Patrick Cortright Pleads Guilt to Mobile Home Dealership Embezzlement; Alleged Co-conspirators Plead Not Guilty
Burlington, VT – The Office of the United States Attorney for the District of Vermont stated that Patrick Cortright, 32, of Milton, pleaded guilty yesterday in United States District Court in Burlington to a charge of federal program embezzlement. U.S. District Judge William K. Sessions III released Cortright on conditions pending sentencing, which has been set for December 3. Today, three other persons who have been indicted separately in the case -- Gisele Adams, 54, of Burlington; Joshua Therrien, 28, of Grand Isle; and Lynette Fuller, 24, also of Grand Isle, pleaded not guilty to the charges before U.S. Magistrate Judge John M. Conroy. All three defendants were released on conditions pending trial, which has not been scheduled.
On March 22, 2012, a federal grand jury in Burlington returned a five-count indictment charging Adams, Therrien and Fuller with conspiracy, federal program embezzlement, forgery and making false statements. On May 3, 2012, the U.S. Attorney filed an information charging Cortright with federal program embezzlement. All of the charges stem from the alleged embezzlement of nearly $600,000 from Brault's Mobile Homes, Inc. of Colchester over a three-year period between 2008 and 2011. According to the charges, Cortright and Adams, both employees of Brault's, began stealing cash from the company in about 2008 and used the money to buy prescription pain-killers. Therrien and Fuller assertedly joined the conspiracy no later than 2009 and, in 2011 alone, together received more than $220,000 in unauthorized checks drawn against Brault's checking account. Therrien and Fuller are also accused of lying to the Burlington Housing Authority about their income in applications for housing benefits. Each year between 2009 and 2011, Brault's, which sells manufactured homes and runs several mobile home parks in northern Vermont, received more than $10,000 in federal housing subsidies for tenants in the parks.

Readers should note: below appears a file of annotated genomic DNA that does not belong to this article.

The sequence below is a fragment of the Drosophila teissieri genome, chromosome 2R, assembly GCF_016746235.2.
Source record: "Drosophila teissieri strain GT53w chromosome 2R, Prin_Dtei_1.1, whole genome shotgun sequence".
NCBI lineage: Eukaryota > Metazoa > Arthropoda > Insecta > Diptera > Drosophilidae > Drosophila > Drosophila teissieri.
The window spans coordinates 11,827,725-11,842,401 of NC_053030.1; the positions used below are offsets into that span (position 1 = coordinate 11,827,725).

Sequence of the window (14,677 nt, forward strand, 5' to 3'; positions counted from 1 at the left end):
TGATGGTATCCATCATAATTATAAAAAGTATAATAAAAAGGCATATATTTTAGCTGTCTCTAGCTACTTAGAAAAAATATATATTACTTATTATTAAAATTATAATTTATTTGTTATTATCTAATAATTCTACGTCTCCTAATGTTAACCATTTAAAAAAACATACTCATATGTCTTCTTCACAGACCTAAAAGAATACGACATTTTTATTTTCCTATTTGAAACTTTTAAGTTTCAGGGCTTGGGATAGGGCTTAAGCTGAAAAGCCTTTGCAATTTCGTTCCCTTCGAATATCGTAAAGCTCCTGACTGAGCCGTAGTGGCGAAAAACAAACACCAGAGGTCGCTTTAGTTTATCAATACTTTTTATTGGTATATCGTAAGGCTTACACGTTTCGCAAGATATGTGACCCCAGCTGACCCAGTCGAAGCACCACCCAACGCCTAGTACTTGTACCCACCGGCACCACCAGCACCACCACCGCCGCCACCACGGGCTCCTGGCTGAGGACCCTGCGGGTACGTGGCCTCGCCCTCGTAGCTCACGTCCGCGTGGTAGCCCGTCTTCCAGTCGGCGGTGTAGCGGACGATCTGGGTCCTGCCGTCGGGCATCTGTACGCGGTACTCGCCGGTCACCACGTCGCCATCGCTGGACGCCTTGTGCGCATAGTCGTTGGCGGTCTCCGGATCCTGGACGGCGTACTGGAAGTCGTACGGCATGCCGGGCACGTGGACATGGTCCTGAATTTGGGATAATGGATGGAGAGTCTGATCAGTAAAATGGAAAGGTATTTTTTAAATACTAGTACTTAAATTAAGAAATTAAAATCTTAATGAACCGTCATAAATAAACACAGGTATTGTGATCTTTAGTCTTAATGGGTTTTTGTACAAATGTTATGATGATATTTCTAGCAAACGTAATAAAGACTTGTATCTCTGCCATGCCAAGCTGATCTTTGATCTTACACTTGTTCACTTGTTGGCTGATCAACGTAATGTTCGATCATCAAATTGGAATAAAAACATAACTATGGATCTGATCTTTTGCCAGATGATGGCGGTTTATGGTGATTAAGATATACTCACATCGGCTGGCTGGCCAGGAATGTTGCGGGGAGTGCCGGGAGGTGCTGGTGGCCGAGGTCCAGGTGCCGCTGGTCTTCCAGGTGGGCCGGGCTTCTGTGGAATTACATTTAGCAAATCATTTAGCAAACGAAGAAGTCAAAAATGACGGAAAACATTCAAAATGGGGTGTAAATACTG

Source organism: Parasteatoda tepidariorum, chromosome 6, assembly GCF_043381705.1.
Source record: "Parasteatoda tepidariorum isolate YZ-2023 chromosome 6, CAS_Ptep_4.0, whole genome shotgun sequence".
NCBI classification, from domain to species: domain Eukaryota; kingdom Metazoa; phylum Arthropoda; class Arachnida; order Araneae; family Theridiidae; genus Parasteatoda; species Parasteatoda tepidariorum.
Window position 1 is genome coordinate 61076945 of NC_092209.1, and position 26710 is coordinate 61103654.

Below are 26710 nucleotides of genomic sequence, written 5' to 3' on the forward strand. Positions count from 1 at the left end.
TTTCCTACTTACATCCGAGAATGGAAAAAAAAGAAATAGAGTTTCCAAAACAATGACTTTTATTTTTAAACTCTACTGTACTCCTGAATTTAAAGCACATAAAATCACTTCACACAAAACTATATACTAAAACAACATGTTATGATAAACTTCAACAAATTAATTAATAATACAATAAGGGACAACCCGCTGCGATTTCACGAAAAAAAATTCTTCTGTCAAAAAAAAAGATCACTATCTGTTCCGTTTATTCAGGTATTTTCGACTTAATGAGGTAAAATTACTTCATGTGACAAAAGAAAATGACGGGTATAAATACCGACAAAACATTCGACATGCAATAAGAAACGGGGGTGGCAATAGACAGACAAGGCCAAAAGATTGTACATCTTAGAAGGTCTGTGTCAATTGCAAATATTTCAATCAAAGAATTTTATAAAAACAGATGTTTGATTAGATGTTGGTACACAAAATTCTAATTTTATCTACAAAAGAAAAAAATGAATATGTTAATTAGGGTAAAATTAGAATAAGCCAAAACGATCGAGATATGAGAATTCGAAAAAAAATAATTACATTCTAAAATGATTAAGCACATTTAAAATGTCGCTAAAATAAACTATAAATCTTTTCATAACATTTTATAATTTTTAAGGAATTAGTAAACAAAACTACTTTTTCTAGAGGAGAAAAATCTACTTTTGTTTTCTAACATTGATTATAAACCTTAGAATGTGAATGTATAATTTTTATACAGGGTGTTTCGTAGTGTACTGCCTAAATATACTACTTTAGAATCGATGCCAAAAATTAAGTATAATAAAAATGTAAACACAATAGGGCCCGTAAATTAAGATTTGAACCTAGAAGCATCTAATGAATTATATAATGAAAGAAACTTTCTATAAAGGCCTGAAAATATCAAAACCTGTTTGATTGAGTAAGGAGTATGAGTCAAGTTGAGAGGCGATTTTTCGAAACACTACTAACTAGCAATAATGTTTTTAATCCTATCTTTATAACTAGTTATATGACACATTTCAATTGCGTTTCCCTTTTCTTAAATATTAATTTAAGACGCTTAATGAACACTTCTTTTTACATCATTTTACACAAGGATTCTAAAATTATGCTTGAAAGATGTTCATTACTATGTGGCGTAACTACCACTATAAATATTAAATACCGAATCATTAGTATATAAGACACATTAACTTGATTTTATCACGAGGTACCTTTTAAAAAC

The United States Attorney emphasizes that the charges in the indictment are merely accusations and that the defendants are presumed innocent unless and until they are proven guilty.
If convicted, each defendant faces up to ten years of imprisonment and fines of up to $250,000. The actual sentences would be determined with reference to federal sentencing guidelines. Cortright faces the same penalties.
This case was investigated by the Colchester Police Department and the Office of Inspector General, U.S. Department of Housing and Urban Development.
Cortright is represented by Lisa Shelkrot; Adams by Norman Blais; Therrien by Brooks McArthur; and Fuller by Bud Allen. The prosecutor is Assistant U.S. Attorney Gregory Waples.